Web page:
File 20170908 27562 9at6sq.jpg?ixlib=rb 1.1

A game of drones: why some bees kill their queens

You shall not pass. Scaptotrigona workers defend the entrance to their nest. Graham Wise/Flickr, CC BY-NC-ND

A game of drones: why some bees kill their queens

In a palace intrigue worthy of George R R Martin, a new study has shown that some bee workers are queenslayers who will rise up and kill their queen if she produces the wrong sort of male offspring. The throne can then be seized by one of her daughters, who will produce the right kind of male heirs – ensuring the survival of the bloodline.

Why would bees favour some queens over others based on their sons? To understand this, we need to know a bit about the difference between male and female bees. The sons of queen bees, ants, and wasps (insects collectively known as Hymenoptera) come in two kinds.

The difference is all to do with their genetics. Humans are “diploid” organisms, meaning they have two copies (alleles) of each gene, one from each parent. Bees, however, work a little differently.

Female bees, like us, are diploid, coming from fertilised eggs with two sets of alleles. A queen must mate to produce females, because the father contributes half of the daughter’s genome.

But male bees, known as drones, are normally “haploid”, produced from the queen’s unfertilised eggs and carrying one set of alleles. The queen can produce them without ever mating.

The queen mates only once, but stores the sperm for the rest of her life. After mating, she can choose whether to fertilise any given egg, and so can control how many male and female offspring she has.

Occasionally, though, a rarer and more sinister kind of male appears, over which the queen has no control. These males are diploid, and usually sterile. They are formed when a diploid (and so rightfully female) bee’s body is fooled into becoming male. They spell disaster for a colony’s survival because they consume resources, cannot contribute to reproduction, and, like all Hymenopteran males, refuse to work.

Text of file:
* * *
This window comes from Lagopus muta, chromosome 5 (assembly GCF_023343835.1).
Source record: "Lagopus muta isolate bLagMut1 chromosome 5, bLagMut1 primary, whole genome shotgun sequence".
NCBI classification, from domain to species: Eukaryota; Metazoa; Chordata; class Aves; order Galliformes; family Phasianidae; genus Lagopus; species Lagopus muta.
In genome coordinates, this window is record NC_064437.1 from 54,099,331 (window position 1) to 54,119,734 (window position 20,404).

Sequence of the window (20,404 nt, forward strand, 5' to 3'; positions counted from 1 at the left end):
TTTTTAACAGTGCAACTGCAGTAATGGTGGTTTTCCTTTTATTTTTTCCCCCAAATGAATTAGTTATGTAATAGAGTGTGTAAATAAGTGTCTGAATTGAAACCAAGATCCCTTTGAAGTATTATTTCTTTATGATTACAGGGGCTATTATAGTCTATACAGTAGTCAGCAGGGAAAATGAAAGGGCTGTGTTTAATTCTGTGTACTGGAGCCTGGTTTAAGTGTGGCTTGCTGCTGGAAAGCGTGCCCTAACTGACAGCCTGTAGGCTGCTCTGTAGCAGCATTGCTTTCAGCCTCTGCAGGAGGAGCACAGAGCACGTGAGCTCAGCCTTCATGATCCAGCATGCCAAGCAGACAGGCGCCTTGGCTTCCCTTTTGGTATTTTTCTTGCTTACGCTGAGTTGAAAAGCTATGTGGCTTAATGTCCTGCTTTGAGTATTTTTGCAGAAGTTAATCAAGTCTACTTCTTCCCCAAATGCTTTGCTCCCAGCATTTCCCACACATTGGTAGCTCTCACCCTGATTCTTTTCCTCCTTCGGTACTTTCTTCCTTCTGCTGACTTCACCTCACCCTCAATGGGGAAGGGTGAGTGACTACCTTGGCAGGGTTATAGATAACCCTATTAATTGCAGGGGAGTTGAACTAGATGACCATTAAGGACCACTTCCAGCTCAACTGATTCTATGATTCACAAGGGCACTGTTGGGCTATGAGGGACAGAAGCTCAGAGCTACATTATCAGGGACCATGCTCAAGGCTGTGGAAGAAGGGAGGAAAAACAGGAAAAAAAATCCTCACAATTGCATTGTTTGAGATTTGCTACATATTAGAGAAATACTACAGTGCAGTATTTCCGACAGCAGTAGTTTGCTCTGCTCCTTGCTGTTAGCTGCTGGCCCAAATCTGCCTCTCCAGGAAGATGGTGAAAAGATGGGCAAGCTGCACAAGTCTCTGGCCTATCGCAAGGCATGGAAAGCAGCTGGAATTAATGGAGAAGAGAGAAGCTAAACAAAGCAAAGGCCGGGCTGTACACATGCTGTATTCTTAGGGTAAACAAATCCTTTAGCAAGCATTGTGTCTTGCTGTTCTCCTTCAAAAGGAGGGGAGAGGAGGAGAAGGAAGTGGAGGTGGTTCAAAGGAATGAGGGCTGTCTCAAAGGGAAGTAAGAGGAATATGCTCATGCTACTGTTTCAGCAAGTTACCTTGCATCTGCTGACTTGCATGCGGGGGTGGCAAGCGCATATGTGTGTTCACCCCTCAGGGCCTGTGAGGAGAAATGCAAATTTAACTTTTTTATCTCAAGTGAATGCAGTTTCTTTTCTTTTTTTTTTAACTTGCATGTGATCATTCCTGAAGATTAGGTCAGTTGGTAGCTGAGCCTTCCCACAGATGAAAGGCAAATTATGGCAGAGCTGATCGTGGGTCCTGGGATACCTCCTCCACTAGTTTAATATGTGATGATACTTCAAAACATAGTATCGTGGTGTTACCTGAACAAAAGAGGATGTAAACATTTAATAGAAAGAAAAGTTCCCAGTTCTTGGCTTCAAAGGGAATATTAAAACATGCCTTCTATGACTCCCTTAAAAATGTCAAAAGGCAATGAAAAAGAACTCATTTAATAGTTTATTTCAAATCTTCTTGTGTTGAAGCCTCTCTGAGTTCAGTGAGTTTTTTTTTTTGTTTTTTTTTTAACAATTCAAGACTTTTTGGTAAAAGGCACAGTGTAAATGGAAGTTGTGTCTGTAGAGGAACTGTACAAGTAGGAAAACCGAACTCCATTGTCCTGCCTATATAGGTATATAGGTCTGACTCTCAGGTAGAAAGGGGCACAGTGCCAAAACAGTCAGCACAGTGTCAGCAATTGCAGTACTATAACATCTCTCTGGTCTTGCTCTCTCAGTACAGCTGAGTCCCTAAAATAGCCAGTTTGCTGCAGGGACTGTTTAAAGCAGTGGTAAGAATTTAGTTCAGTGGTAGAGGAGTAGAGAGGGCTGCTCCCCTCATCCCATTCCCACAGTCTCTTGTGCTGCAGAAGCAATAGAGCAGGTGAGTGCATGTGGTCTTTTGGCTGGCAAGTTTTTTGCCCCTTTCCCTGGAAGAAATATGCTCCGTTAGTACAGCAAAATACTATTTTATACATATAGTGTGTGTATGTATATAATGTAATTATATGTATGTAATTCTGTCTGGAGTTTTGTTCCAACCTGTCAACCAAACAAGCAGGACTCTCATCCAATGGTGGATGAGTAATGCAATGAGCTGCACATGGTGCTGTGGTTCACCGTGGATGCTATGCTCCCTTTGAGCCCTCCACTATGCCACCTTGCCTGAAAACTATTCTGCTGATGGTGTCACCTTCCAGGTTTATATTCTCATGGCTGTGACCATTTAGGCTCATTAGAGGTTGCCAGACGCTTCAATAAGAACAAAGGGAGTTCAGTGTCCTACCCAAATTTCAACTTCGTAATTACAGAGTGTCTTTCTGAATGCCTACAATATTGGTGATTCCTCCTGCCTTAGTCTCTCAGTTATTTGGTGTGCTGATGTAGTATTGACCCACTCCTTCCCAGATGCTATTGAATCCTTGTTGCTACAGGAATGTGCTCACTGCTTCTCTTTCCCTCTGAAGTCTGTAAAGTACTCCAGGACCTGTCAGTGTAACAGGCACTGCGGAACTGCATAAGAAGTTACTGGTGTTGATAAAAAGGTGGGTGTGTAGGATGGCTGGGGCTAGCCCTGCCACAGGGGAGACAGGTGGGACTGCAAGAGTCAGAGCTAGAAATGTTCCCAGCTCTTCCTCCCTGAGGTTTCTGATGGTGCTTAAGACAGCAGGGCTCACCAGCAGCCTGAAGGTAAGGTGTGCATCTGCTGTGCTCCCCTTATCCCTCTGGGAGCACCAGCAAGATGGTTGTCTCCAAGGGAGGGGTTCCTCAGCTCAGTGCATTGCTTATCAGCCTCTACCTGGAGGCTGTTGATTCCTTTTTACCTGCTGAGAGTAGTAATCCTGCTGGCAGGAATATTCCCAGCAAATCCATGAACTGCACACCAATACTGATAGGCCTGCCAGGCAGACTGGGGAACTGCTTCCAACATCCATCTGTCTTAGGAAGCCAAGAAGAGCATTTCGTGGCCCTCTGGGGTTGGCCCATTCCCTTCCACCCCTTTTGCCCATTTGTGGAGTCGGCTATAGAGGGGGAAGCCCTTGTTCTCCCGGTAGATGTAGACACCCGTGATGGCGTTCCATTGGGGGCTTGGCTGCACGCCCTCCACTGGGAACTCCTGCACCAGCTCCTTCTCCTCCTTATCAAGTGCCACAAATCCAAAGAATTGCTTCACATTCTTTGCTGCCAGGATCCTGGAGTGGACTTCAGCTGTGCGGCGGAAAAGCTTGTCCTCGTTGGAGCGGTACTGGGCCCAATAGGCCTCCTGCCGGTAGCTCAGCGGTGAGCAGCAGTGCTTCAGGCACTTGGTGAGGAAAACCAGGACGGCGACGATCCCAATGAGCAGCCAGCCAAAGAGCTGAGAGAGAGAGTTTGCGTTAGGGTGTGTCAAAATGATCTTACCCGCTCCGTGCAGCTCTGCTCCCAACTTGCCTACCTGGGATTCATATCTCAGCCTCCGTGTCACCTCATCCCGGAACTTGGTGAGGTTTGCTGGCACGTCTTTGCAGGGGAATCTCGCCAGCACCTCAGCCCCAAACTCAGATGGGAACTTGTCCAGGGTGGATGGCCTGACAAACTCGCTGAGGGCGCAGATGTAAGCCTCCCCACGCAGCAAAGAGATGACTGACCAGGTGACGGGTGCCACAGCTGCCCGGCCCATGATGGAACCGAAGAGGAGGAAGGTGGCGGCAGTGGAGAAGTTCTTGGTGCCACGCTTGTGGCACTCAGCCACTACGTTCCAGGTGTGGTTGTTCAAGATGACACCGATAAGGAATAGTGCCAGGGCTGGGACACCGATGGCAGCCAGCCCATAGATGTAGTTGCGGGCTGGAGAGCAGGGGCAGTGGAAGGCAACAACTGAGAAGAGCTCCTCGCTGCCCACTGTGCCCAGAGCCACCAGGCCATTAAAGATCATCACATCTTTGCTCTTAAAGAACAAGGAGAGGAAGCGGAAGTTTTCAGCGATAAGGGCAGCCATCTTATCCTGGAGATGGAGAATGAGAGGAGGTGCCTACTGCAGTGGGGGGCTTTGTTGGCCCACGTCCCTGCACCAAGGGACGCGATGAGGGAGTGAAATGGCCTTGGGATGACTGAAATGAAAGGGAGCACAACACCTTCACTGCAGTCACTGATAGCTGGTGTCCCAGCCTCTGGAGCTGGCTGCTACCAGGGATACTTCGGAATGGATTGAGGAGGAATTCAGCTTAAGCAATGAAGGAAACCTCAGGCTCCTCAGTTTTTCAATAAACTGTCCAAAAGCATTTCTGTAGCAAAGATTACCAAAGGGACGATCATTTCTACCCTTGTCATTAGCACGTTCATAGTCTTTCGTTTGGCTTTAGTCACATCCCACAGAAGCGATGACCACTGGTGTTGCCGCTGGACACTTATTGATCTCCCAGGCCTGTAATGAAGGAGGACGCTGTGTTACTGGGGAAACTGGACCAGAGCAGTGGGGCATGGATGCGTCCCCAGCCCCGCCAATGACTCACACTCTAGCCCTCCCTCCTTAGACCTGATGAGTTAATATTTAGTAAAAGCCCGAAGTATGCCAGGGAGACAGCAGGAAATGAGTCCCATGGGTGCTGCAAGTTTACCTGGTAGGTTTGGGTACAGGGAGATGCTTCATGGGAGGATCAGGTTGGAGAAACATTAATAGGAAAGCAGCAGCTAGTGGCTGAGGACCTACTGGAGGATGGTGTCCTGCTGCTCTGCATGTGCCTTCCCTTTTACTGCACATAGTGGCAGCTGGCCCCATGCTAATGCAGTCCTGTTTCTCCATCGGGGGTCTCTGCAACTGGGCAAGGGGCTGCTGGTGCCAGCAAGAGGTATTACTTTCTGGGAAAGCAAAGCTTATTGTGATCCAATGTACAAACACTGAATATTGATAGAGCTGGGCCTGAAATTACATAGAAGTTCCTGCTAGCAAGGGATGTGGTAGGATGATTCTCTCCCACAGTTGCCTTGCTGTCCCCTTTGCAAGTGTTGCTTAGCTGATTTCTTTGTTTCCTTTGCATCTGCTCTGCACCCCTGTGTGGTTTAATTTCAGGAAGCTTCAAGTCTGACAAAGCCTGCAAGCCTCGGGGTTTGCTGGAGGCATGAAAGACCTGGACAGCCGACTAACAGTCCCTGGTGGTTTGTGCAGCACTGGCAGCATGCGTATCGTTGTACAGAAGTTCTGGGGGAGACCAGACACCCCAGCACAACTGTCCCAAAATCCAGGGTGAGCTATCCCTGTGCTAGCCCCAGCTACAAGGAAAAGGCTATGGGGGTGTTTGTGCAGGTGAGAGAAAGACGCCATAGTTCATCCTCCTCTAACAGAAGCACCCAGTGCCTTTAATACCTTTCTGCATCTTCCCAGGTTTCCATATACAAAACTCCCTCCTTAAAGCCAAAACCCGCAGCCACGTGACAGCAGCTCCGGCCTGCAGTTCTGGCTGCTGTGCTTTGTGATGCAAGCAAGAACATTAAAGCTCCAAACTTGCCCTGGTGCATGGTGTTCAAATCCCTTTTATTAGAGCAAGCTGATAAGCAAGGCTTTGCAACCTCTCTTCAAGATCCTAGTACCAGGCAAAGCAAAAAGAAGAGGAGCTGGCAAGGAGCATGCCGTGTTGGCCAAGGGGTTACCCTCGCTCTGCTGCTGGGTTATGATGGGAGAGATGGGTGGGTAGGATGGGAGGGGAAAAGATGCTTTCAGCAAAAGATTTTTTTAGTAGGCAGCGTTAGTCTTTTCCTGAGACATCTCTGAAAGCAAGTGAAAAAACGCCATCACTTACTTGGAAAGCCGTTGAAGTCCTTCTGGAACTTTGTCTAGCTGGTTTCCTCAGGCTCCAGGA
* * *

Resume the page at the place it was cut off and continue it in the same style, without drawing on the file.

When deciding whether to become male or female, a developing bee’s body looks at just a single gene called the “complementary sex determination” (CSD) gene. If this gene has two different alleles because it comes from a fertilised egg, the bee becomes female. But if it has only one allele because it comes from an unfertilised egg, the bee becomes male.

Normally this sex determination system works fine. But if by random chance the queen has mated with a male that carries a CSD allele identical to hers, then half her diploid offspring will only have one kind of CSD allele and become male instead of female, effectively halving the workforce of the new generation.

Existing workers are, understandably, not at all down with that.

Drama queens. Elichten/Wikimedia Commons

Queens with sterile male offspring get assassinated

The researchers in the new study looked at the species Scaptotrigona depilis, a member of the stingless bees (Meliponini) native to Brazil. They identified colonies with developing sterile diploid males, as well as normal colonies to compare them with.

They introduced a new, normal, healthy queen to each nest and tracked its activity. Queens in colonies containing sterile males mysteriously died about 10 days after those males emerged.

The introduced queens in the two kinds of colony were otherwise no different from each other. This means we can rule out genetic factors that might have made them more likely to die, or might have made them inherently smell different to workers.